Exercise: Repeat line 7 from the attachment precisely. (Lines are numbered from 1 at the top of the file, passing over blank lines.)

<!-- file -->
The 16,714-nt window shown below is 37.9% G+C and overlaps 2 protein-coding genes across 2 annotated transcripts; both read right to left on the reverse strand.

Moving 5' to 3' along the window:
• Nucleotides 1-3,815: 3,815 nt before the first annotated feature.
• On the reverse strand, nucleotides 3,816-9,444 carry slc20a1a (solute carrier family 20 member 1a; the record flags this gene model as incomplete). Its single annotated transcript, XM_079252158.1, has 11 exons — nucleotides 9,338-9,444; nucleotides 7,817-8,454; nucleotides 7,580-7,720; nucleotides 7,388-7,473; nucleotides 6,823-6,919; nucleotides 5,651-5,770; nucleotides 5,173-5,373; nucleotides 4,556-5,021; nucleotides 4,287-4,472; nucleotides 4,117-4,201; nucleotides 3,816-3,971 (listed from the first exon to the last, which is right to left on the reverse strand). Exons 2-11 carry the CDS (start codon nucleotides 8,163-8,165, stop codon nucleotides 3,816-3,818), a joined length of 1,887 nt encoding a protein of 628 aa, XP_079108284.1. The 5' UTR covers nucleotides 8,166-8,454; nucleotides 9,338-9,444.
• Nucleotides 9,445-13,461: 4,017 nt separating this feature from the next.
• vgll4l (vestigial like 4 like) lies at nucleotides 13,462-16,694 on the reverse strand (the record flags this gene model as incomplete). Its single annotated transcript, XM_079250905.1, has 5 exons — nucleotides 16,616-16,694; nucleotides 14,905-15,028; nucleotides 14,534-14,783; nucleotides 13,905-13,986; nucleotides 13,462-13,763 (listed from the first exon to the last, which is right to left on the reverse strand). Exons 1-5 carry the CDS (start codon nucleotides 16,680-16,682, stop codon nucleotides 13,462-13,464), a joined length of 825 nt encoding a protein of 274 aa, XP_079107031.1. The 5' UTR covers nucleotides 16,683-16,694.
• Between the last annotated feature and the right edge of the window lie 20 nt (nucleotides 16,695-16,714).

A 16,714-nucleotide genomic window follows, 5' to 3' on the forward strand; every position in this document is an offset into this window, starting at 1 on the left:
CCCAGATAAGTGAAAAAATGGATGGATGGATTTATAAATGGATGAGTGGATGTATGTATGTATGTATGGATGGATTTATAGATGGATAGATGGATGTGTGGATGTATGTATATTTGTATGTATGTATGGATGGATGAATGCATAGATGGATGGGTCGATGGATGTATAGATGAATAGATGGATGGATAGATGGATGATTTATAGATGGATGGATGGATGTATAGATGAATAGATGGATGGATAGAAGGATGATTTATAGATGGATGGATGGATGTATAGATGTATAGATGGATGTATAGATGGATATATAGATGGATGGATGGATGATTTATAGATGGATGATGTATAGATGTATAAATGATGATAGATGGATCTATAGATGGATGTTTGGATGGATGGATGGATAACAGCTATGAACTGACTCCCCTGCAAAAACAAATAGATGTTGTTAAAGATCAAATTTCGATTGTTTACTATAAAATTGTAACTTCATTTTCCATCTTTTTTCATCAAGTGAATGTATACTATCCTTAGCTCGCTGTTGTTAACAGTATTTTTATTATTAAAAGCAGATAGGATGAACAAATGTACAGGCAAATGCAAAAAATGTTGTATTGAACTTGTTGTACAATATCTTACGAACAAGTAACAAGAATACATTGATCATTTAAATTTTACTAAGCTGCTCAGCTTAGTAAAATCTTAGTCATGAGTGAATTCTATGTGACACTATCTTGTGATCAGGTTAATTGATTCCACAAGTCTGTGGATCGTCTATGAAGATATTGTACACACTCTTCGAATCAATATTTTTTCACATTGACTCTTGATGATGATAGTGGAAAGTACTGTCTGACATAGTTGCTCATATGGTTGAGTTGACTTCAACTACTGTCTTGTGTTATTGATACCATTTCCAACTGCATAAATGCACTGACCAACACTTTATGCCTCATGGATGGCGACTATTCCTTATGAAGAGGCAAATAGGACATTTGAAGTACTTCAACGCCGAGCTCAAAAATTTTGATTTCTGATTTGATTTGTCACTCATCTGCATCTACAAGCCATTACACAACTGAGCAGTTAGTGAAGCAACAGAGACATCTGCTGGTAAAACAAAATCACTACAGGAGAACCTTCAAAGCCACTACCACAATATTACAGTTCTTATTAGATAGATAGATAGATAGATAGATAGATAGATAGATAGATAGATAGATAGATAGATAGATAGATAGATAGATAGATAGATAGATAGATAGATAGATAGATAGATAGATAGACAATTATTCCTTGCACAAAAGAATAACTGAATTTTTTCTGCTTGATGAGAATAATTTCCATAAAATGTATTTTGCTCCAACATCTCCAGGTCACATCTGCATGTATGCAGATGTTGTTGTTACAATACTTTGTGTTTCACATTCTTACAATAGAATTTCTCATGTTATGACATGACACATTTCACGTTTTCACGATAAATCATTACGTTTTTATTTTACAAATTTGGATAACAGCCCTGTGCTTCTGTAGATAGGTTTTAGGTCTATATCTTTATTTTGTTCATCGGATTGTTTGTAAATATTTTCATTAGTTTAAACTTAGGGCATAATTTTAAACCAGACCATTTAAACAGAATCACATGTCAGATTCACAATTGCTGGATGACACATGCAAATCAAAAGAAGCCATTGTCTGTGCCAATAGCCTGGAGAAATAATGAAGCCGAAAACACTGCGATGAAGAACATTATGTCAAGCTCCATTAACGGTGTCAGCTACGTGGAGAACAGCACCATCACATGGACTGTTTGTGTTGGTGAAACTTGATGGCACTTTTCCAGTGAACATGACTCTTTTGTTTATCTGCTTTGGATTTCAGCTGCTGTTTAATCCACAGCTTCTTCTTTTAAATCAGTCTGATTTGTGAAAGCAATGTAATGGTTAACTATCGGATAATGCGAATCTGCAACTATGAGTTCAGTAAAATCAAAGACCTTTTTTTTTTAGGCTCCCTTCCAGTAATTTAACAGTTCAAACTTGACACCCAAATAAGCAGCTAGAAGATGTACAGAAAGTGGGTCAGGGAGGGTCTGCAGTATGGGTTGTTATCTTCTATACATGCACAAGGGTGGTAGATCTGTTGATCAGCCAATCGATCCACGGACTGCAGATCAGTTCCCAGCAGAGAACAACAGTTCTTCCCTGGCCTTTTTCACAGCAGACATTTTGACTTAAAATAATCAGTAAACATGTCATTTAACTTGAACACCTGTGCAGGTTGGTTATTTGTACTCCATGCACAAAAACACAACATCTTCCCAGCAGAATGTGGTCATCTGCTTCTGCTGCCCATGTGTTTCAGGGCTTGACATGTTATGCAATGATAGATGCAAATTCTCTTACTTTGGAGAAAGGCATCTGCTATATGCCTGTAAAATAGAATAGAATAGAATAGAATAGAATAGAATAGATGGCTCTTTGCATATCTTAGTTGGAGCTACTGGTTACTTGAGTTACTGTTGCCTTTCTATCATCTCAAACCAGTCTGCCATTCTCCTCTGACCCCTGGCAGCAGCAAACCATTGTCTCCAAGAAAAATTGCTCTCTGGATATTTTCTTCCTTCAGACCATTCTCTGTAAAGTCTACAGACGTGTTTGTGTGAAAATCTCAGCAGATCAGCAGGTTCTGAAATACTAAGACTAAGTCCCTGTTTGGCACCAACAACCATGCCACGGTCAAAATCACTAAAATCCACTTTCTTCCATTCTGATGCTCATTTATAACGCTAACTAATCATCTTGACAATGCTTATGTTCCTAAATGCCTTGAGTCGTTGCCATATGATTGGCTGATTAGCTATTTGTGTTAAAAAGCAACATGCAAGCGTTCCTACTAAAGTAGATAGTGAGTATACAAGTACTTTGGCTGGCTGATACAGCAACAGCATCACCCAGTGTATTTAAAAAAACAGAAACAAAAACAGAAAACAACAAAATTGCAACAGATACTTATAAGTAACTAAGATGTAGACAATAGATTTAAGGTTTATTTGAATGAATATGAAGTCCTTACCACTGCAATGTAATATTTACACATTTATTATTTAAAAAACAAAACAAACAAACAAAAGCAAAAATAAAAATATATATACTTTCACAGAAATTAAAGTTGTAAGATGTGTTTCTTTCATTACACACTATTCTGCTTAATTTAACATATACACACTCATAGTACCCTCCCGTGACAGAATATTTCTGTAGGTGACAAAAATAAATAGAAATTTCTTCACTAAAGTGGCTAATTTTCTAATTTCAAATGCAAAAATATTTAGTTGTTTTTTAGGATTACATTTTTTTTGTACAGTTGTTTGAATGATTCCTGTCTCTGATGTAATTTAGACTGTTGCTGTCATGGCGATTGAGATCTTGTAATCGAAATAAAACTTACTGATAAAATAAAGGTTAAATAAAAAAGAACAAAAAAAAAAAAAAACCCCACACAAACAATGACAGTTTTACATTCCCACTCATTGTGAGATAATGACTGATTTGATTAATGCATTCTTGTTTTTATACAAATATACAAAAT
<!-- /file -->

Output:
• Between the last annotated feature and the right edge of the window lie 20 nt (nucleotides 16,695-16,714).